4.) Remove the old gunk from the trunk or hood lip using Goof Off, then Goo Gone. Use plenty of solvent in the metal lip and scrub away with your plastic brush. In this picture you can see the right side has been cleaned, the left has not. Keep scrubbing and you'll get there! If you have to get a razor blade involved for stubborn glue, be very careful with your paint.

5.) Clean the trunk or hood lip before applying the new seal. Using the engine cleaner, spray and wipe down all around. It wouldn't hurt to get the vacuum involved too, so the whole area is clean and free of little glue bits.

6.) Start at one end and begin pressing the new seal onto the trunk or hood lip. For the hood, you should start next to the radiator support, and work your way around to the same point on the other side. For the trunk, you will need to start in the center above the lock (see below). The method that worked best for me was positioning the new seal above the lip, then turning it down onto it and applying pressure. You will feel the seal snap on bit by bit. After that, it helps to take a hammer and gently tap at the seal over the trunk lip to make sure it has seated properly. No glue here!

7.) Take extra care in the corners. To make the seal turn the corner, you'll need to really push it into the corner and tap with the hammer as you slowly make the turn. Once it's in, you can proceed down the next side.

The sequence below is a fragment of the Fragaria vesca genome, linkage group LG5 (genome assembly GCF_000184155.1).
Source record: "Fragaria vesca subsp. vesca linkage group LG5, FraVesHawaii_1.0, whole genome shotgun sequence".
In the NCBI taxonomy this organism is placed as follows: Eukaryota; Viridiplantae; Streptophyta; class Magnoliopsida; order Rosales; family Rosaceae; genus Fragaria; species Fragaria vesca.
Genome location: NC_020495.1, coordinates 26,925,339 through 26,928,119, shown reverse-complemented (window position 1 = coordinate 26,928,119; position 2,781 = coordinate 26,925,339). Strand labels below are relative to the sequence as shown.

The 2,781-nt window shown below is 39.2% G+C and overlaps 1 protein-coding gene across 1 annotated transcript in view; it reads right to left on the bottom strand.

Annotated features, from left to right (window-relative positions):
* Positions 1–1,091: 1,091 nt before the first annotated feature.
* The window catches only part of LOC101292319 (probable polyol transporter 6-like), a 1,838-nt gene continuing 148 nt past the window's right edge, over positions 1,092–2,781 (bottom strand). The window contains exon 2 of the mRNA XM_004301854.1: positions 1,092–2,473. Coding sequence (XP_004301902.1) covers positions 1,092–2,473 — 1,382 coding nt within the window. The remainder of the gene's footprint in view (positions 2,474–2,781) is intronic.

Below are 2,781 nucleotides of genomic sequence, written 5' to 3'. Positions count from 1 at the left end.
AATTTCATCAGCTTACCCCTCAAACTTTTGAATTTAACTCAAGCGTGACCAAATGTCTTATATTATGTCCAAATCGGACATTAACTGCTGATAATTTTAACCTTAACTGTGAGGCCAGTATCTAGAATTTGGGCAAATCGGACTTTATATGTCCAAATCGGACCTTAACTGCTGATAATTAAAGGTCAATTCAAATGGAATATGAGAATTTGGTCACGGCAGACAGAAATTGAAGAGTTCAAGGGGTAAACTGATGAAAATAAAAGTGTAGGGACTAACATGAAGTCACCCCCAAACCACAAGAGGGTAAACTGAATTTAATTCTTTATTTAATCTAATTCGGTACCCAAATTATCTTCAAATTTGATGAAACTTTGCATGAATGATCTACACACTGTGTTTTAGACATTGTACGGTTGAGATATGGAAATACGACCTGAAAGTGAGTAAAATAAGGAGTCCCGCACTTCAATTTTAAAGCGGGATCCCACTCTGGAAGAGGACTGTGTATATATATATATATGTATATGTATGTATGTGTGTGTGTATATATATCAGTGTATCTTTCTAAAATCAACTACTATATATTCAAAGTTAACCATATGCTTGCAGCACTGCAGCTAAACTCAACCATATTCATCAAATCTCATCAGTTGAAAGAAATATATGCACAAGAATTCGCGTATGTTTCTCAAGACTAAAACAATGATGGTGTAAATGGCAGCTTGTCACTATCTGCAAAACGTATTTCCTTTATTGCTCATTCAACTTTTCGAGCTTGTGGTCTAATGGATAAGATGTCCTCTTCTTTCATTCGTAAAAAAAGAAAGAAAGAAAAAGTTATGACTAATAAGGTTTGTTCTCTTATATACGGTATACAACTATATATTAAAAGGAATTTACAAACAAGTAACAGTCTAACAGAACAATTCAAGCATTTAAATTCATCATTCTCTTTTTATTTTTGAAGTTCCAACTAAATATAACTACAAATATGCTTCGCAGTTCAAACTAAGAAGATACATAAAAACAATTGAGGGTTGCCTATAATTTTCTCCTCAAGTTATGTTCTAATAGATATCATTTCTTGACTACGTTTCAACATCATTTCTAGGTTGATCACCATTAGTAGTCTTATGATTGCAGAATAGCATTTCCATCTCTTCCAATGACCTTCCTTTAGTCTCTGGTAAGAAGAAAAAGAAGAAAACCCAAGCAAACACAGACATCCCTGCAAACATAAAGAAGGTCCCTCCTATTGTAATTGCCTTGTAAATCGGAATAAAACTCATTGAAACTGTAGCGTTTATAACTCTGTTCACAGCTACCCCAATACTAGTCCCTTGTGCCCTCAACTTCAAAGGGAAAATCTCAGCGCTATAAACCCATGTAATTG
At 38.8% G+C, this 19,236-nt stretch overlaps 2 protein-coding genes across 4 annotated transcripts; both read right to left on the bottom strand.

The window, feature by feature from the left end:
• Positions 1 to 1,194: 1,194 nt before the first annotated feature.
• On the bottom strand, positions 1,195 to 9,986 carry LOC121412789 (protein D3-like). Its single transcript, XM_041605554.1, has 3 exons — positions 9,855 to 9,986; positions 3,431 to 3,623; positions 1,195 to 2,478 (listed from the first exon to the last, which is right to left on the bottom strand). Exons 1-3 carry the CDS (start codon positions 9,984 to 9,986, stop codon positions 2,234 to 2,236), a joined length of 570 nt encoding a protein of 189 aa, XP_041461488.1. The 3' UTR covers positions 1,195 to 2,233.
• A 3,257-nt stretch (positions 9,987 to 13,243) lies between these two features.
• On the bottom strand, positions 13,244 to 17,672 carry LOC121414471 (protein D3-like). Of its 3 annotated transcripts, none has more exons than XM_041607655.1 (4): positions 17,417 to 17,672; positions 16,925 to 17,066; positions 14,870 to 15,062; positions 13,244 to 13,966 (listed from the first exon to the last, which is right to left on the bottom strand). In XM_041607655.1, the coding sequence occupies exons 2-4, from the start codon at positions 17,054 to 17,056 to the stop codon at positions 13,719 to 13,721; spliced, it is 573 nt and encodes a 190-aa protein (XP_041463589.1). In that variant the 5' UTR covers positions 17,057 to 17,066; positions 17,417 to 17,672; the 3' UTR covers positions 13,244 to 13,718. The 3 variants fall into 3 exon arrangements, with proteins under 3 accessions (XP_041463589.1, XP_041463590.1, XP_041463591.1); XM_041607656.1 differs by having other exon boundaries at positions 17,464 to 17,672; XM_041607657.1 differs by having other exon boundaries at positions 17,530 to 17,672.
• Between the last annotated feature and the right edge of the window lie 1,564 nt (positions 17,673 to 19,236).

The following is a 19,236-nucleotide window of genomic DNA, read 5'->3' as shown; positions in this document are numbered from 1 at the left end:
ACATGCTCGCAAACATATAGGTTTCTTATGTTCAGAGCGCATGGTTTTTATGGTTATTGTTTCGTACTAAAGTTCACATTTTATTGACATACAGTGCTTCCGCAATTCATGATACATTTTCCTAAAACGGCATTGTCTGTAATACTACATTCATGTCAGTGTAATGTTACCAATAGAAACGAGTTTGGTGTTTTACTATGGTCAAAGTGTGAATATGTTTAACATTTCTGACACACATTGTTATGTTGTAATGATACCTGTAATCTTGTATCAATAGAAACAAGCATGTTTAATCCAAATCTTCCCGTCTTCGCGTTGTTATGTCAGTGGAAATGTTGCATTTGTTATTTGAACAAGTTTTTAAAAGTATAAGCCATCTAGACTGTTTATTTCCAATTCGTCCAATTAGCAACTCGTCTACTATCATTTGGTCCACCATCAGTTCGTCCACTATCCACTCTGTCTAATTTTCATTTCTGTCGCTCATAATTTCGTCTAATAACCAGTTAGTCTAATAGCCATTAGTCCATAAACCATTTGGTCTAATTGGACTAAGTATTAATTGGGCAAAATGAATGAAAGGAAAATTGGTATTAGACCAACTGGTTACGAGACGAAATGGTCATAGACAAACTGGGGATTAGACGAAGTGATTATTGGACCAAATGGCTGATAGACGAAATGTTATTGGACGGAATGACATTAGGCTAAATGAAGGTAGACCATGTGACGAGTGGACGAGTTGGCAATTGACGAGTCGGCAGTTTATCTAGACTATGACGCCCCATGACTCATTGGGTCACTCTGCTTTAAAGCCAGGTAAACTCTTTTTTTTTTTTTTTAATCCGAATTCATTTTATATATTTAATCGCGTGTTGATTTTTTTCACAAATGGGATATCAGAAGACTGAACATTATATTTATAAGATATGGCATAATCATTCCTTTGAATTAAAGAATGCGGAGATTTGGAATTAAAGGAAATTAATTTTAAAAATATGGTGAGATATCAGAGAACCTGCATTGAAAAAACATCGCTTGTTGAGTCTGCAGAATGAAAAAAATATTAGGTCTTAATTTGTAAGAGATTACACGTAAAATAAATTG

8.) For the trunk, you'll need to spread out the ends. On 1800s, the metal box which the trunk lock attaches to is flush with the trunk lip- so you can't put the seal over the lip in its regular shape. Just take two pairs of pliers and spread out the metal skin of the seal until it is shaped to that box. Then attach the seal all the way around the trunk lip, and do the same when you return to the box. Finally, take your tin snips and cut the end of the seal off (it will be too long). If you do it carefully, you can make a pretty snug join above the trunk lock and water won't get in there. When cutting the seal, it helps to snip both metal sides, then the soft top part of the seal (three snips). With the hood seal, you'll need to cut it once you reach the final radiator support for symmetry.

9.) Ta da! Your trunk or hood will look much newer, and water will have a much harder time finding its way in. To keep all your seals looking new, periodically wipe them with an automotive rubber protectant (sold by Griot's Garage and other auto care companies). Thanks for reading and good luck with your install!

Got a tech tip or DIY install experience to share with your fellow Volvo enthusiasts? Write it up on the SoCal VSA Forum’s Technical section!


WordPress Themes